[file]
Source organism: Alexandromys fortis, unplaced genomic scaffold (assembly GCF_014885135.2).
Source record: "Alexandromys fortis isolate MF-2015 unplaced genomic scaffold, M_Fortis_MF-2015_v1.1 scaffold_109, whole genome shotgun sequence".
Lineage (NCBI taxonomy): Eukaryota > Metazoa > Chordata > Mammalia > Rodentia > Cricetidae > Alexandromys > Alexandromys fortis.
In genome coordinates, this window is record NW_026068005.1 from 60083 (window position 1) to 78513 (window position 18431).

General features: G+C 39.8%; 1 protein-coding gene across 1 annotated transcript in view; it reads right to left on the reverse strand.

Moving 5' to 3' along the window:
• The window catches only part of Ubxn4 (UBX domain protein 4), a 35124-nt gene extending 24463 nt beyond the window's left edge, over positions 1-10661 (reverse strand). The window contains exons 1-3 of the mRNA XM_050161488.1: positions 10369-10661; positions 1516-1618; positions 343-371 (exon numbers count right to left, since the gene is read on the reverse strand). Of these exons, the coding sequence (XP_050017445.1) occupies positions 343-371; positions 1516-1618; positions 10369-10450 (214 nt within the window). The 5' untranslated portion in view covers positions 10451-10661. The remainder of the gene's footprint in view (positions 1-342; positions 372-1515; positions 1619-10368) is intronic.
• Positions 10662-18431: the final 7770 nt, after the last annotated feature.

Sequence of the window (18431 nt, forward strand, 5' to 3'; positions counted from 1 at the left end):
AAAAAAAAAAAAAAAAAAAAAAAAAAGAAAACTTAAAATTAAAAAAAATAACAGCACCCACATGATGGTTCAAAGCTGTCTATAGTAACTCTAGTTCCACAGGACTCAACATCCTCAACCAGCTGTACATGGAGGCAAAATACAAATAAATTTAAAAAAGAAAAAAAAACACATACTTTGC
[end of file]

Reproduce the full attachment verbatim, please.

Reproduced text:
Source organism: Alexandromys fortis, unplaced genomic scaffold (assembly GCF_014885135.2).
Source record: "Alexandromys fortis isolate MF-2015 unplaced genomic scaffold, M_Fortis_MF-2015_v1.1 scaffold_109, whole genome shotgun sequence".
Lineage (NCBI taxonomy): Eukaryota > Metazoa > Chordata > Mammalia > Rodentia > Cricetidae > Alexandromys > Alexandromys fortis.
In genome coordinates, this window is record NW_026068005.1 from 60083 (window position 1) to 78513 (window position 18431).

General features: G+C 39.8%; 1 protein-coding gene across 1 annotated transcript in view; it reads right to left on the reverse strand.

Moving 5' to 3' along the window:
• The window catches only part of Ubxn4 (UBX domain protein 4), a 35124-nt gene extending 24463 nt beyond the window's left edge, over positions 1-10661 (reverse strand). The window contains exons 1-3 of the mRNA XM_050161488.1: positions 10369-10661; positions 1516-1618; positions 343-371 (exon numbers count right to left, since the gene is read on the reverse strand). Of these exons, the coding sequence (XP_050017445.1) occupies positions 343-371; positions 1516-1618; positions 10369-10450 (214 nt within the window). The 5' untranslated portion in view covers positions 10451-10661. The remainder of the gene's footprint in view (positions 1-342; positions 372-1515; positions 1619-10368) is intronic.
• Positions 10662-18431: the final 7770 nt, after the last annotated feature.

Sequence of the window (18431 nt, forward strand, 5' to 3'; positions counted from 1 at the left end):
AAAAAAAAAAAAAAAAAAAAAAAAAAGAAAACTTAAAATTAAAAAAAATAACAGCACCCACATGATGGTTCAAAGCTGTCTATAGTAACTCTAGTTCCACAGGACTCAACATCCTCAACCAGCTGTACATGGAGGCAAAATACAAATAAATTTAAAAAAGAAAAAAAAACACATACTTTGC